“The charter draft does not bar the state from providing help and support to children who wish to further their education,” Norachit said.

He said if the current charter were promulgated, the state could focus its resources on helping students in need when they wanted to continue studying after completing Mathayom 3.

“Instead of paying for all Mathayom 3 graduates’ further studies, the state may then need to help just half of them,” he said. “These students will as a result likely receive not just free tuition but also help with other educational expenses such as lab fees.”

Udom Rathamarit, who chairs a CDC subcommittee on educational reform guidelines, said his panel had sought to address Thailand’s educational problems when preparing Article 54.

“We aim to reduce the gap among the rich and the poor, which stems from the provision of kindergarten education,” he said.

The CDC plans to distribute a document on the charter draft’s educational clause to rebut claims the draft will hinder children’s rights to education.

A part of the document says the charter draft will immediately benefit about 3 million children, ensure continuity in national educational plans and increase teacher efficiency.

The CDC also emphasised that educational services for pre-school age children was important because children developed significantly during that period.

Dr Pumsaran Tongliemnak, a researcher at Thailand Development Research Institute, said the country should be able to provide 15 years of free education because it was a middle-income nation.

Pumsaran also underlined the fact that the government had provided subsidies in support of pre-schools and provided the total resources were well managed, there should be no need to stop free education at Mathayom 3.

“If the country has some budget problems, it should improve budget-management efficiency,” he said.

In regard to the CDC’s suggestion that a fund should be set up to help Mathayom 3 graduates from less privileged families further their studies, Pumsaran said he was afraid children would have limited access to the fund.

“I also hope that the fund won’t be extended in the form of student loans,” Pumsaran said.

He believed that political will would ultimately play a major role in determining the country’s educational future.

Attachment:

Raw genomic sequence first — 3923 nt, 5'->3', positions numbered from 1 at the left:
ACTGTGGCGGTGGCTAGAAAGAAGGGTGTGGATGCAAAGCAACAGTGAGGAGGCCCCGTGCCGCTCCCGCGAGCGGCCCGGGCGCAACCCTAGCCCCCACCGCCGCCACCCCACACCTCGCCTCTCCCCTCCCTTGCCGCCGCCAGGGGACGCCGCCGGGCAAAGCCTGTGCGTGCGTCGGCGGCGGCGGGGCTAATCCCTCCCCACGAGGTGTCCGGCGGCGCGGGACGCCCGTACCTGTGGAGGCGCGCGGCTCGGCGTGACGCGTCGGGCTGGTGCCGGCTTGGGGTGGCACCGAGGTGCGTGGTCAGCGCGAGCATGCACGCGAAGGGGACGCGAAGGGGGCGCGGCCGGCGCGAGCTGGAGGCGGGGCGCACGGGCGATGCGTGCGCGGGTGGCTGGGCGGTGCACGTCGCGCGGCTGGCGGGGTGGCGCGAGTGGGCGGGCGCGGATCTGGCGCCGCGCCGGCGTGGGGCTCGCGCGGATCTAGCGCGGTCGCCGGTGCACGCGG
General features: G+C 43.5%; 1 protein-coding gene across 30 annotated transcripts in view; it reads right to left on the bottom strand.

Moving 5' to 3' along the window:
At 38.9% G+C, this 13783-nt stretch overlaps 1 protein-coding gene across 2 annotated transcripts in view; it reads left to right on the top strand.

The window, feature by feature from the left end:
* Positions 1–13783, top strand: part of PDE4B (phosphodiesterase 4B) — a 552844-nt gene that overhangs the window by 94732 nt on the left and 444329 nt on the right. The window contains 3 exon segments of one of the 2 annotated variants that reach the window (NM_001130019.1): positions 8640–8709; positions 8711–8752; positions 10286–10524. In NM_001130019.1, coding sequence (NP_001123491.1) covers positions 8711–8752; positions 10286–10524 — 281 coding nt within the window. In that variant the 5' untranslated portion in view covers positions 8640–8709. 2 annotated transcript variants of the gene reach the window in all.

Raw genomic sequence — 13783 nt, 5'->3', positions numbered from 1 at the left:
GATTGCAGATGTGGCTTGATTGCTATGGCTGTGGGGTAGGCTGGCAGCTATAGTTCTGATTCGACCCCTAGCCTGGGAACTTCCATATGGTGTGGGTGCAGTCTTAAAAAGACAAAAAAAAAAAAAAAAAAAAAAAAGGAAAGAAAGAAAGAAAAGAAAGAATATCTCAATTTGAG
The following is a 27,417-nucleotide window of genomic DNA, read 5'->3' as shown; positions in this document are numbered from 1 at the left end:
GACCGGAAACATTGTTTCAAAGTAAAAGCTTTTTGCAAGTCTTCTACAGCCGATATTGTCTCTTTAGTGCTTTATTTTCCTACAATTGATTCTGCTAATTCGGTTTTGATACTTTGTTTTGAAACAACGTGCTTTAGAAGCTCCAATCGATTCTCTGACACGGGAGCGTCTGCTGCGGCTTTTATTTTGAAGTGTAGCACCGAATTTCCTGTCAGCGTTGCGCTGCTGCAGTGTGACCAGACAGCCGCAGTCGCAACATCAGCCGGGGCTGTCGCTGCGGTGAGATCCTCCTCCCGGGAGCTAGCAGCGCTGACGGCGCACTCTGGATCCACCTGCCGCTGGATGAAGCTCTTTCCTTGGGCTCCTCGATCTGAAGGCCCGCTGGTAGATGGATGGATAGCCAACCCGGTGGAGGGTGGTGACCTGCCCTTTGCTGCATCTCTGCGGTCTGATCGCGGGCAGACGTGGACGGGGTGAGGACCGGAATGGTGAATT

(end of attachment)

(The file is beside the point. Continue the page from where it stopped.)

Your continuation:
“Judging by the content of the draft, the new government can decide whether to give more than 12 years of free education,” he said.

Athapol Anunthavorasakul, a lecturer at Chulalongkorn University, said children’s educational future should not be at the mercy of politicians.

“Children have the right to education,” he said.

He also believed that as a middle-income country Thailand did not need to lower the level of free education it provided.

“Also, I must reiterate here that if the free education really ends at Mathayom 3, a huge number of students may lose the chance to further their study,” he said.

CDC concedes to all of NCPO Senate points

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Junta to have full control of selection process; ‘outsider’ PM made more likely.

THE Constitution Drafting Commission (CDC) resolved yesterday to allocate six Senate seats to top brass and to allow all 250 senators to be handpicked by the National Council for Peace and Order (NCPO), in a move seen by some political observers as bowing to almost all of the junta’s requests.

Deliberations running late into Wednesday night and continuing yesterday morning also resulted in making it easier to waive parties’ three-candidate lists for the premiership, with a waiver now requiring fewer votes in a joint parliamentary session.

The senator selection process specified in the draft charter will have two major steps. First, 400 candidates will be chosen by a selection panel, which will be essentially appointed by the NCPO, and another 200 candidates will be recruited by elections taking place at the district and provincial levels, CDC spokesman Udom Rathamarit revealed yesterday.